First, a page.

Strength training is important for increasing your BMR, but the calorie burn payoff for high-intensity cardio workouts is more immediate. “Sprinting torches calories and gets the work done in a fraction of the time you’d spend jogging,” explains Rosante. This type of high-intensity interval training is especially effective because after skyrocketing your heart rate several times during a workout, your body uses more energy to get your body back to a resting state.
You can do Rosante’s simple (but tough as hell) sprint interval workout on almost any cardio equipment. So no worries if you just can’t with the treadmill sometimes–you can also use an indoor cycling bike, rowing machine, elliptical, you name it.
- 30 seconds: Full-out sprint
- 60 seconds: Moderate pace jog
- Do this 12x
“Your body needs to recover after two days of intensity, but you don’t want to sit around doing nothing,” explains Rosante. “Foam rolling and stretching will improve your mobility and actually help to improve the quality of your workouts, [because] good mobility will allow you to achieve full range of motion in the moves. Executing these moves with a greater range of motion will force your body to exert more energy, and the more energy you exert, the more calories you burn.” A bigger range of motion means you’ll be able to squat deeper and lunge lower while using proper form. When the right muscle fibers are firing, you’ll get more out of every exercise.
Now pair that mobility work with some walking. Walking is a low-impact movement that increases blood flow and will help speed recovery, Rosante explains. “Plus, the simple science of weight loss is this: Expend more energy than you intake. Walking counts!” So break out the activity tracker or down load an app on your phone around and aim to get a solid 12,000 steps in (a little more than the normally cited 10,000 steps). “If the goal is weight loss, an extra 2,000 steps per day helps you kick things up,” says Rosante.
Do the same workout you did on Monday.
“Do a high-intensity fitness class to kick up the calorie burn while keeping things fresh, interesting, and social,” says Rosante. Grab some friends and head to an indoor cycling studio, or sign up for the boot camp class you’ve been nervous to try. Having a strategic program like Rosante’s is important for efficiently moving toward your goals, but this where you have the chance to mix it up so you don’t get bored. No matter what you do, though, make sure you sweat–and have fun.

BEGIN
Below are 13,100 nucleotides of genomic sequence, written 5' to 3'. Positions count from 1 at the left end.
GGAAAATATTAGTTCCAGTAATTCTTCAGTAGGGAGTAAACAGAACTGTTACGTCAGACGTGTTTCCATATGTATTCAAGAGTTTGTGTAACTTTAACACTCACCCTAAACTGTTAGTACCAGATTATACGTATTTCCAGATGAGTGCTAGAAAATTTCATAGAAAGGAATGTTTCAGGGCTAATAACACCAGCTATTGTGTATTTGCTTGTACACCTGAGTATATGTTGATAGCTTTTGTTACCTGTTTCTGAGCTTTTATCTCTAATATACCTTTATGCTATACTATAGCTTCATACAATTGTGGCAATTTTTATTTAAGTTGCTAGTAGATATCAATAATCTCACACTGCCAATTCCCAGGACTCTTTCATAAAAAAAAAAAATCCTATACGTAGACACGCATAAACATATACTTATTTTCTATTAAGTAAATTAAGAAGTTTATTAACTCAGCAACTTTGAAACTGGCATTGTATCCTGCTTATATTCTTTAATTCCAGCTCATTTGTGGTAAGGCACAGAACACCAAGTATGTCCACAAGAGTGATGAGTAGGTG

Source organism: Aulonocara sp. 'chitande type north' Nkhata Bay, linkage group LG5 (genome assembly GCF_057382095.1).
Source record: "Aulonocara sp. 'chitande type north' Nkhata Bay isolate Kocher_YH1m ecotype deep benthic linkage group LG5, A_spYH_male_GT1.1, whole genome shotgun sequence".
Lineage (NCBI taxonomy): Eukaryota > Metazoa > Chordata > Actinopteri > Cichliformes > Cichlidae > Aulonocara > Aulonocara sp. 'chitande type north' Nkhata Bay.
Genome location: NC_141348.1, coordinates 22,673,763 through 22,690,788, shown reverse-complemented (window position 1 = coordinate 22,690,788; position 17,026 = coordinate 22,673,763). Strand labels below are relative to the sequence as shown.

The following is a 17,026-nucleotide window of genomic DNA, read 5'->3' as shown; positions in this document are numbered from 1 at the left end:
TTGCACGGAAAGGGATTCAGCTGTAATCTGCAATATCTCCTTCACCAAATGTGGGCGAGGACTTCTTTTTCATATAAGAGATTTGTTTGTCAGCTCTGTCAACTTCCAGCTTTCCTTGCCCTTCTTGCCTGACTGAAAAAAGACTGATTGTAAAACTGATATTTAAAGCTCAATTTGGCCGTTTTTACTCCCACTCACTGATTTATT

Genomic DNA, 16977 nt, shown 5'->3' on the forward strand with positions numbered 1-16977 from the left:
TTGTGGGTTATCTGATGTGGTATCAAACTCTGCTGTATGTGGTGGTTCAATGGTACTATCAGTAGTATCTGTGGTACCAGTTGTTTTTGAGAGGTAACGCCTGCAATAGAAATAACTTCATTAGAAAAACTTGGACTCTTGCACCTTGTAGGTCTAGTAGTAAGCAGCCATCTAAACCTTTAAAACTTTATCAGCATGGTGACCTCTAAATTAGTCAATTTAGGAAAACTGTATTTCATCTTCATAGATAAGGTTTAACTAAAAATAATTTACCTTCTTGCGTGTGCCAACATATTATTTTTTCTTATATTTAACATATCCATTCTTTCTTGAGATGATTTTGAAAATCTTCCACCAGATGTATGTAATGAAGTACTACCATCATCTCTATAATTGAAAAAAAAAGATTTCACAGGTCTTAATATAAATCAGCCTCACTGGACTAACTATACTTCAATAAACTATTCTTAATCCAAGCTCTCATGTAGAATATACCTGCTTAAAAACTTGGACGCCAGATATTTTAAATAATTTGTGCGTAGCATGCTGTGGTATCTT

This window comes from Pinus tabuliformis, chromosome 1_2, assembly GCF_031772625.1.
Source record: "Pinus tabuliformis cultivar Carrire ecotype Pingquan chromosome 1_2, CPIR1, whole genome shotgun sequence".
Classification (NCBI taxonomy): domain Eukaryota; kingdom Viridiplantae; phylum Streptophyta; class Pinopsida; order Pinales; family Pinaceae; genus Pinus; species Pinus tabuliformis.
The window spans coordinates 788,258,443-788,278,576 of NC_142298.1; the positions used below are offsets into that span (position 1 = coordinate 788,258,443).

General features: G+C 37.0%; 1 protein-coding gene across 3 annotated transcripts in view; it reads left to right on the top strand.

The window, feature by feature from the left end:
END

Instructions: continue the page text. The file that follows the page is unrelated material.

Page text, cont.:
Do the same workout you did on Monday and Thursday.
Ah, rest day–you’ve earned it. Muscles aren’t built while you’re working them–in fact, when you strength train, you’re breaking down muscle fibers. That’s why it’s important to build in rest and recovery time, so they have a chance to repair themselves a little stronger than before, explains Rosante.
“You’ve worked your ass off this past week,” says Rosante. “Rest up and get ready to crush it again next week.”
Keep it up with this workout plan for three to four weeks, suggests Rosante. “Improve and progress with each workout, each week. Lift a little heavier. Push a little harder.” Even if you just focus on improving your form during every workout, that’s still progress, says Rosante.
After a month or so on this plan, it’ll be time to switch it up. “You don’t want to stay on it forever for a couple of reasons. First, you’d get bored out of your mind. And that’s a fitness killer right there,” says Rosante. “Second, your body is absolutely brilliant at adapting to stress. Eventually, it will find a way to make easy work of these sessions. When that happens, you’ll plateau and stop seeing progress. Change is essential.”